Another data tape from a bank has got lost in transit - this time containing personal data on 90,000 customers.

The People's Bank, based in Bridgeport, Connecticut, is sending letters to the affected customers. The tape contains information such as names, addresses, Social Security numbers and checking account numbers. It was bound for the TransUnion LLC credit reporting bureau in Pennsylvania, via UPS.

UPS is investigating the incident. A spokeswoman refused to disclose when the package was lost.

The bank has not received any reports of unauthorised activity on the affected accounts and has no reason to believe the data has been improperly used, the bank claimed. UPS also tried to assure customers that it had no evidence that the package was compromised, stolen or received by an unauthorised person.

Loss and theft of personal data has taken on a high profile since the theft of data on 145,000 consumers from credit and personal information vendor ChoicePoint in February last year.

Since then, there have been dozens of reported cases of loss or theft of personal information involving more than 52 million people, according to a chronology compiled by the Privacy Rights Clearinghouse. Among them was the loss of a computer backup tape from Bank of America containing information on 1.2 million customers.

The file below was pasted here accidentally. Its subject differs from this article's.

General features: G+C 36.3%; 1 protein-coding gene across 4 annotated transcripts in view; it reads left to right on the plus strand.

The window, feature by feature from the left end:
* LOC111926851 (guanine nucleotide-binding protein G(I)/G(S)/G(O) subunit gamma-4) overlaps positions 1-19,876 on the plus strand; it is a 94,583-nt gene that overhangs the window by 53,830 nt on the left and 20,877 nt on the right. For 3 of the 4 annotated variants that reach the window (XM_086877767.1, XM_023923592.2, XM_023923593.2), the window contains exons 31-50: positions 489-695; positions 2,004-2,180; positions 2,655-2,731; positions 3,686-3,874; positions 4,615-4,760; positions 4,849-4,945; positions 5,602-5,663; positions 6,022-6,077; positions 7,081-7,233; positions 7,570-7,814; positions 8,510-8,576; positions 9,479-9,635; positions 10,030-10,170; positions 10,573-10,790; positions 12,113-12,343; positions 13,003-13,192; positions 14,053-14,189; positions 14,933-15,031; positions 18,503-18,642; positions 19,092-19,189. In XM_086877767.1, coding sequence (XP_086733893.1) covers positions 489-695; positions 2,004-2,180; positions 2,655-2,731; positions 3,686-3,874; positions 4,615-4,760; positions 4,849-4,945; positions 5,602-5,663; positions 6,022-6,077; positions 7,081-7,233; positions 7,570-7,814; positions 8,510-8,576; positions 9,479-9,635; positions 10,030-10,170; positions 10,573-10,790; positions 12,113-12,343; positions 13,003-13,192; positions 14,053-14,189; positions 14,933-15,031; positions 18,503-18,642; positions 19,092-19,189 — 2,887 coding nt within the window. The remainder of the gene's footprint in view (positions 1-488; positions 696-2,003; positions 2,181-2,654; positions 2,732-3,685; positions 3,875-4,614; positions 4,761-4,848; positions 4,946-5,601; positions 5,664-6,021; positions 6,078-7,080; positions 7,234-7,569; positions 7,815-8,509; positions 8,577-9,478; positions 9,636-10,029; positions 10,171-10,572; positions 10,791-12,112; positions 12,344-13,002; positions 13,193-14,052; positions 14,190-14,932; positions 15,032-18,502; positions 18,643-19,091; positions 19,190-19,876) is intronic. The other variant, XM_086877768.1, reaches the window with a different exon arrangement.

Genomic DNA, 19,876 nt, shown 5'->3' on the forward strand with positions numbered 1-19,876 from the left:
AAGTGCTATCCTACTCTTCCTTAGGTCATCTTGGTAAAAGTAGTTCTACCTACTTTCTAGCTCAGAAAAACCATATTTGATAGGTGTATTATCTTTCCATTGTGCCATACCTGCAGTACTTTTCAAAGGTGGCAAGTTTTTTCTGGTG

There isn't enough information on the People's Bank tape to allow anyone to get into a customer's account, according to the bank. It does not contain checking account balances, debit card numbers, personal identification numbers or birth dates, the statement said. In addition, the tape can't be read without a mainframe and software, according to the bank.

The data on the tape involves customers that have a People's Bank personal credit line, an overdraft protection mechanism for checking accounts. As a safeguard, the bank will provide affected customers with a credit monitoring service for one year, at the bank's expense, to quickly alert customers to possible fraud involving their personal information.